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“There is no doubt in my mind why Andy Griffith and the shows he starred in and produced were so beloved by Americans and people around the world,” Norman Brokaw, who had been his agent for more than 50 years, said in a statement. “Behind his immense talent was simply a wonderful person.”

Griffith’s television series resumed in 1986 with “Matlock,” which aired through 1995.

On this light-hearted legal drama, Griffith played a cagey Harvard-educated attorney who was Southern-bred and -mannered with a leisurely law practice in Atlanta.

Decked out in his seersucker suit in a steamy courtroom (air conditioning would have spoiled the mood), Matlock could toy with a witness and tease out a confession like a folksy Perry Mason.

This character _ law-abiding, fatherly and lovable _ was like a latter-day homage to Sheriff Andy Taylor, updated with silver hair and a shingle.

In short, Griffith would always be best known as Sheriff Taylor from the television show set in a North Carolina town not too different from Griffith’s own hometown of Mount Airy, which is located near the state line with Virginia, about 120 miles northwest of Raleigh.

In 2007, Griffith said “The Andy Griffith Show,” which initially aired from 1960 to 1968, had never really left and was seen somewhere in the world every day. A reunion movie, “Return to Mayberry,” was the top-rated TV movie of the 1985-86 season.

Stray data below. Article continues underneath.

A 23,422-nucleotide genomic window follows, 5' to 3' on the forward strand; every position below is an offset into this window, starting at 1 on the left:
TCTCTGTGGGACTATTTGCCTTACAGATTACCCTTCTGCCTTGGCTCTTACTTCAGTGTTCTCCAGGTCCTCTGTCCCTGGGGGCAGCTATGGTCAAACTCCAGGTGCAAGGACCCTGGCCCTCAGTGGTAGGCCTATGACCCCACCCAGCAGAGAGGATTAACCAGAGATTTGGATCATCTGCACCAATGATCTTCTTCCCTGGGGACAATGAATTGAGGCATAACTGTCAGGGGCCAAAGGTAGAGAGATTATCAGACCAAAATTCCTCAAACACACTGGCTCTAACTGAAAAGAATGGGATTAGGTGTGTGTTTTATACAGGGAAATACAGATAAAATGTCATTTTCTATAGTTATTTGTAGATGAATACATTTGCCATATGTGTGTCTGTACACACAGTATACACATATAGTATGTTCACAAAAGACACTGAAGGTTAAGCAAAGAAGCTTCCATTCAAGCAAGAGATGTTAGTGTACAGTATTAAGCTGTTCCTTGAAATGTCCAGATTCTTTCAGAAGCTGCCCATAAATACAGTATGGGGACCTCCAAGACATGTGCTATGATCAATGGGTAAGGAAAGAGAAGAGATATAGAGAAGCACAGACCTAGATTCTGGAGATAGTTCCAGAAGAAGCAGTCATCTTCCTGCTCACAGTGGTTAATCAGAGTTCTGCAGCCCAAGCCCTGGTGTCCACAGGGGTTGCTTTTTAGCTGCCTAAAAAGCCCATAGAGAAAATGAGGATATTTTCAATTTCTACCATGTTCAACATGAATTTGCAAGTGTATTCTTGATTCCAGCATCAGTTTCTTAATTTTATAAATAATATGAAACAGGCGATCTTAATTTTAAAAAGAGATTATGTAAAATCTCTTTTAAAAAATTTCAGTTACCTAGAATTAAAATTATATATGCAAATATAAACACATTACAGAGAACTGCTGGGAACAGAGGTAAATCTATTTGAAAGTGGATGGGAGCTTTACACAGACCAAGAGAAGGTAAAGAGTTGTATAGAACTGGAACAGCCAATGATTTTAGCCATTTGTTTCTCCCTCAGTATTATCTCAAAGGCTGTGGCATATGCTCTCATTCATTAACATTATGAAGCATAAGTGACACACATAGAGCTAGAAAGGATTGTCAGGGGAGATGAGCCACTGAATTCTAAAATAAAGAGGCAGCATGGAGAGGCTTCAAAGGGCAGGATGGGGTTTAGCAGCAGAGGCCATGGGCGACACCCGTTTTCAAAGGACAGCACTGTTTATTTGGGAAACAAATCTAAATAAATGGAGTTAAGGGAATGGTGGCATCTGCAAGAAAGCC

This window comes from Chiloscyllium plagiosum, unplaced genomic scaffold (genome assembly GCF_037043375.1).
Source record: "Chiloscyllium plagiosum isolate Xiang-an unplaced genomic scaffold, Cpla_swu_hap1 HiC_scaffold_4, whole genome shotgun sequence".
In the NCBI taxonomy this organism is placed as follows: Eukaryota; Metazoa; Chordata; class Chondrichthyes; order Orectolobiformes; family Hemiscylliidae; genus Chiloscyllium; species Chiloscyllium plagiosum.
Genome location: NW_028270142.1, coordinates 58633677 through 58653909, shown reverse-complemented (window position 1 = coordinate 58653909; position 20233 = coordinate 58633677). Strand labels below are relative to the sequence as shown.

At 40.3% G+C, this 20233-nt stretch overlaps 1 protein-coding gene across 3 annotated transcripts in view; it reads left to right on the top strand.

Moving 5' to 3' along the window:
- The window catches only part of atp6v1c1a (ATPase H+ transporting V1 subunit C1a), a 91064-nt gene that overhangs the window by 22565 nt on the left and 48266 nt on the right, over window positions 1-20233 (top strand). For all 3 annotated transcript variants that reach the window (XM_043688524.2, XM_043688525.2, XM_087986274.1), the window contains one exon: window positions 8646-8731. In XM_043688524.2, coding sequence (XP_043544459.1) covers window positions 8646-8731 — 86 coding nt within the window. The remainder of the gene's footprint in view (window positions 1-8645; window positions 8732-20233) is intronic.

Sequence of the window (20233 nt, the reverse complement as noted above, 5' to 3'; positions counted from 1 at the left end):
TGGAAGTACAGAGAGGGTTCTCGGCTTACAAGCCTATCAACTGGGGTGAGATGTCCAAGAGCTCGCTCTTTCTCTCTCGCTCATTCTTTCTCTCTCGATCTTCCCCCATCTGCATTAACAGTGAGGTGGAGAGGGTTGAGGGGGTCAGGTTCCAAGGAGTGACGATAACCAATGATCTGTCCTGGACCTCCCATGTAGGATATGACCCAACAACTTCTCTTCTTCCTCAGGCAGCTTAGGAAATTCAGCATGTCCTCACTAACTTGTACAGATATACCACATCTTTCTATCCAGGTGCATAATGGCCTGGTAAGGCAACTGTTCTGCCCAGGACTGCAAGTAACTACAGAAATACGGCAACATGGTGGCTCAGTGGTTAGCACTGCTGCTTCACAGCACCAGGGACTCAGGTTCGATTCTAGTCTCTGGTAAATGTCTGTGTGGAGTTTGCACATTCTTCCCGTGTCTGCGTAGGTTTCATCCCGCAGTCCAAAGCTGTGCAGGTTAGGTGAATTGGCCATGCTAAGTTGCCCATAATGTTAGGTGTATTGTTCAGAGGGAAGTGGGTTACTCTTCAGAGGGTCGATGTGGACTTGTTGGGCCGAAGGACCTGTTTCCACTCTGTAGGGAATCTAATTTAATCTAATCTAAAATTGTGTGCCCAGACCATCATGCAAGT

Griffith set the show in the fictional town of Mayberry, N.C., where Sheriff Taylor was the dutiful nephew who ate pickles that tasted like kerosene because they were made by his loving Aunt Bee, played by the late Frances Bavier. His character was a widowed father who offered gentle guidance to son Opie, played by little Ron Howard, who grew up to become the Oscar-winning director of “A Beautiful Mind.”

“His love of creating, the joy he took in it whether it was drama or comedy or his music, was inspiring to grow up around,” Howard said in a statement. “The spirit he created on the set of `The Andy Griffith Show’ was joyful and professional all at once. It was an amazing environment.”

Don Knotts was the goofy Deputy Barney Fife, while Jim Nabors joined the show as Gomer Pyle, the cornpone gas pumper. George Lindsey, who played the beanie-wearing Goober, died in May.

Griffith and Knotts had become friends while performing in “No Time for Sergeants,” and remained so until Knotts’ death in 2006 at 81.

Knotts’ widow, Francey Yarborough Knotts, said in a statement Griffith was in good spirits when she spoke with him June 1, his birthday.

“Don and I loved Andy very much,” she said. “Andy and Don had a great friendship and a great creative partnership. Throughout their lives, they continued to have fun together and discuss the art of comedy and acting.”

Nabors said he saddened to hear the news at his home in Honolulu.

“I talked to Andy a couple of weeks ago,” he said. “I really don’t know what to say. It’s very personal.”

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